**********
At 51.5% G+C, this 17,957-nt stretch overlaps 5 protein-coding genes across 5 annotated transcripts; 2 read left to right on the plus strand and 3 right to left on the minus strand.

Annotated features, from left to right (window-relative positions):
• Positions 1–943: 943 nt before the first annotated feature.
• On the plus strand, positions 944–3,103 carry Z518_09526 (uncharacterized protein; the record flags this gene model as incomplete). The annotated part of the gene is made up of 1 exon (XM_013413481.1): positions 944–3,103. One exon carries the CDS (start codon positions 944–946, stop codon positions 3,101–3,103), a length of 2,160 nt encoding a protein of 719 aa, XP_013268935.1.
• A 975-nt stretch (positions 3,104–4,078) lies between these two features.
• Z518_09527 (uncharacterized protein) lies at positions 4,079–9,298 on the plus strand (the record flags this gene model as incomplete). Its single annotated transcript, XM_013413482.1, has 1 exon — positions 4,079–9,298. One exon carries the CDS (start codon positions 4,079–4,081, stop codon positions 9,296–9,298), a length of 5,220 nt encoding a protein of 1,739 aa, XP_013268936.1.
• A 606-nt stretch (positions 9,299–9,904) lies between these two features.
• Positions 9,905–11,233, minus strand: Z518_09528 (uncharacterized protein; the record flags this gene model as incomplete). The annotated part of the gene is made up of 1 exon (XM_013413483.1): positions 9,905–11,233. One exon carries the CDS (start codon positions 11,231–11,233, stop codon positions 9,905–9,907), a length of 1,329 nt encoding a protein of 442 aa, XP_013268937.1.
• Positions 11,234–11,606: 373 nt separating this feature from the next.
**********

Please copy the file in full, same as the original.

At 51.5% G+C, this 17,957-nt stretch overlaps 5 protein-coding genes across 5 annotated transcripts; 2 read left to right on the plus strand and 3 right to left on the minus strand.

Annotated features, from left to right (window-relative positions):
• Positions 1–943: 943 nt before the first annotated feature.
• On the plus strand, positions 944–3,103 carry Z518_09526 (uncharacterized protein; the record flags this gene model as incomplete). The annotated part of the gene is made up of 1 exon (XM_013413481.1): positions 944–3,103. One exon carries the CDS (start codon positions 944–946, stop codon positions 3,101–3,103), a length of 2,160 nt encoding a protein of 719 aa, XP_013268935.1.
• A 975-nt stretch (positions 3,104–4,078) lies between these two features.
• Z518_09527 (uncharacterized protein) lies at positions 4,079–9,298 on the plus strand (the record flags this gene model as incomplete). Its single annotated transcript, XM_013413482.1, has 1 exon — positions 4,079–9,298. One exon carries the CDS (start codon positions 4,079–4,081, stop codon positions 9,296–9,298), a length of 5,220 nt encoding a protein of 1,739 aa, XP_013268936.1.
• A 606-nt stretch (positions 9,299–9,904) lies between these two features.
• Positions 9,905–11,233, minus strand: Z518_09528 (uncharacterized protein; the record flags this gene model as incomplete). The annotated part of the gene is made up of 1 exon (XM_013413483.1): positions 9,905–11,233. One exon carries the CDS (start codon positions 11,231–11,233, stop codon positions 9,905–9,907), a length of 1,329 nt encoding a protein of 442 aa, XP_013268937.1.
• Positions 11,234–11,606: 373 nt separating this feature from the next.